Lincolnshire sausage campaigners appeal protected status decision
Campaigners calling for Lincolnshire sausages to be given protected status have appealed against the government's rejection of the idea.
The Department for Environment, Food and Rural Affairs (Defra) rejected the application on a number of grounds.
It found there were "many variations" in the UK and no enduring link between the product and Lincolnshire.
The Lincolnshire Sausage Association (LSA) said it "strongly contested" Defra's findings.
Janet Godfrey, chairman of the LSA, said: "The judgement they gave was that 95% of Lincolnshire sausages were made outside the county.
"We've spent the last few days contacting all our butchers and we've come up with a figure of 40%, which means that only 60% are manufactured outside the county.
"That's exactly the same level that Cornish pasties were at when they put their application in," she said.
She added: "The LSA is bitterly disappointed that Defra has capitulated to the interest of large scale commercial producers, one of whom openly admits to putting no meat in its product."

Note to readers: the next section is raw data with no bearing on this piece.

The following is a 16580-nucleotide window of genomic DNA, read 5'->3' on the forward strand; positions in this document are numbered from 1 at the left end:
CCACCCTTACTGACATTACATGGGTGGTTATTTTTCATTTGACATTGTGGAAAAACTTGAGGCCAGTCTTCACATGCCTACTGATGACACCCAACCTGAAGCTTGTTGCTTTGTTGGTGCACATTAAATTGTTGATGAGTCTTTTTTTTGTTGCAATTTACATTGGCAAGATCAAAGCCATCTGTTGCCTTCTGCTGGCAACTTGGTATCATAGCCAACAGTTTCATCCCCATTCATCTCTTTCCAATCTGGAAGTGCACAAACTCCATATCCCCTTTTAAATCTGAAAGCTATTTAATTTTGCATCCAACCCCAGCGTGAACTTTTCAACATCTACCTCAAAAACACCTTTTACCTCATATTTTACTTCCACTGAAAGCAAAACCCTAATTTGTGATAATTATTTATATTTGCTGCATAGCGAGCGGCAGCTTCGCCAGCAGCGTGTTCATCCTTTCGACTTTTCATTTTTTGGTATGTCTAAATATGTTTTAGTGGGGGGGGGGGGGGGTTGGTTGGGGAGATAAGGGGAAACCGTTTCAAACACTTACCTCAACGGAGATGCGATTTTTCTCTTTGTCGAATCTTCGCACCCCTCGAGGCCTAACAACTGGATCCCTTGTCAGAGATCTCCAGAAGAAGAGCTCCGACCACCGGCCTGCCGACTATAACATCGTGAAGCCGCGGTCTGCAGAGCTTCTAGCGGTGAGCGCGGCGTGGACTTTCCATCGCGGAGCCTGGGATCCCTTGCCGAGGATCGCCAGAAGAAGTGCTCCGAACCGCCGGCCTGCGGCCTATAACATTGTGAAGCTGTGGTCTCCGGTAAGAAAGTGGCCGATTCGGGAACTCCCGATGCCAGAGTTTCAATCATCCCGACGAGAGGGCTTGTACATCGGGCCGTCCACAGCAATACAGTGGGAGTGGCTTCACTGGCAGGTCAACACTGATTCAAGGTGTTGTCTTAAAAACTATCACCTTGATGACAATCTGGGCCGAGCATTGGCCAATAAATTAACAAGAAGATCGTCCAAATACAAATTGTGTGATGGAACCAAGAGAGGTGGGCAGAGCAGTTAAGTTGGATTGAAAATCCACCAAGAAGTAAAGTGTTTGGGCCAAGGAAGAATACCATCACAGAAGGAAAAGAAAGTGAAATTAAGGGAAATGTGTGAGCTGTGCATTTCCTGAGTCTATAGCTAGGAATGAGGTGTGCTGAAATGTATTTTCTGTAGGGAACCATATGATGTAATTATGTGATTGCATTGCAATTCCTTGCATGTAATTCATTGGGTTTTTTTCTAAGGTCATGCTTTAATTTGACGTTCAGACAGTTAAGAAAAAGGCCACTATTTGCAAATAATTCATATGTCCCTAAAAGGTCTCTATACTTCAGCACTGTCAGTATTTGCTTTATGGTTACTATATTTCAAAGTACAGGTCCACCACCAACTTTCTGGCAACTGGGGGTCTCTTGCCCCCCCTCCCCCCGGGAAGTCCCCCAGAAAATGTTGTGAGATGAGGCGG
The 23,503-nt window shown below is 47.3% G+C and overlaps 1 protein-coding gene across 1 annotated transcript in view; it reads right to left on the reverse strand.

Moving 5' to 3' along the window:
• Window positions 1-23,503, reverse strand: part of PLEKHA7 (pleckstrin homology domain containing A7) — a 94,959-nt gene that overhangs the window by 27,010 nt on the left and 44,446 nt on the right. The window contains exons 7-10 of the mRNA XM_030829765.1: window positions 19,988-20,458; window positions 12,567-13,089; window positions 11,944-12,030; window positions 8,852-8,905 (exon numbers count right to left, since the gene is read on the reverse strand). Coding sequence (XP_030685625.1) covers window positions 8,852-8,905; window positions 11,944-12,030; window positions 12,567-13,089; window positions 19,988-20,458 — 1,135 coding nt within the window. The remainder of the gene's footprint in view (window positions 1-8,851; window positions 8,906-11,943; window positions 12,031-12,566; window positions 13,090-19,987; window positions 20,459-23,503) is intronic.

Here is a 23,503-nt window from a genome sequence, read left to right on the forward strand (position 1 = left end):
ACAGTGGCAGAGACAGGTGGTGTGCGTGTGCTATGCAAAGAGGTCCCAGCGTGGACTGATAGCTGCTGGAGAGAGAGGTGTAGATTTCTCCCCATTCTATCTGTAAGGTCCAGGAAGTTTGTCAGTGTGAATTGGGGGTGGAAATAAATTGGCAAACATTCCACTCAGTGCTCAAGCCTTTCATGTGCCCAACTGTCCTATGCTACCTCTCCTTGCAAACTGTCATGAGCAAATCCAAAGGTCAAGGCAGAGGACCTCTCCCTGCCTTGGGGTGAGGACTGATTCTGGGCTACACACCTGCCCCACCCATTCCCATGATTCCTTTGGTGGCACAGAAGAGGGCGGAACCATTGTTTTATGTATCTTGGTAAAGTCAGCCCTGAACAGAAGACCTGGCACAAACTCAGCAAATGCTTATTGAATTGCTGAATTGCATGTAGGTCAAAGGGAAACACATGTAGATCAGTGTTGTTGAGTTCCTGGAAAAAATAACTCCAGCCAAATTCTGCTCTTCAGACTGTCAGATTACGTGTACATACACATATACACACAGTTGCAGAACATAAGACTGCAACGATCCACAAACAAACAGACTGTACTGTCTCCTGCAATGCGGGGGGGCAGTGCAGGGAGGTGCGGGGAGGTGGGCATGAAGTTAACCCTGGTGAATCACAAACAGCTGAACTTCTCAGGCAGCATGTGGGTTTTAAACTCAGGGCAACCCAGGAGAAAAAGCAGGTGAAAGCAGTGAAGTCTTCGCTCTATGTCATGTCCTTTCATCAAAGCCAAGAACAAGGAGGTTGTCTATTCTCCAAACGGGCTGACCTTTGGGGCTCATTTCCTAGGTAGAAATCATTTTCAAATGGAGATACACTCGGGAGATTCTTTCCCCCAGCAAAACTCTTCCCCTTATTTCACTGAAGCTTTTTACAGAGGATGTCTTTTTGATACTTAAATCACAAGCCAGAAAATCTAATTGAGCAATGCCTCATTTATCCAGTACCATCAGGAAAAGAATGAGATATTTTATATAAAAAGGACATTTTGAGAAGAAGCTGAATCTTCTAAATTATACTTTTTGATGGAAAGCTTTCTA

Defra said it would give careful consideration to the appeal and look at any new evidence submitted by the LSA.
The decision, as it stands, means the Lincolnshire Sausage will not be submitted to the EU Protected Food Name Scheme as a Protected Geographical Indication (PGI).
A positive decision would have meant that only sausages made in the county of Lincolnshire could use the name, and they would need to be made of 70% coarse ground or minced pork, packed in natural casings and flavoured with sage.
The UK now has 48 foods protected from imitations by the EU Protected Food Name Scheme, including Cornish clotted cream and Melton Mowbray pork pies.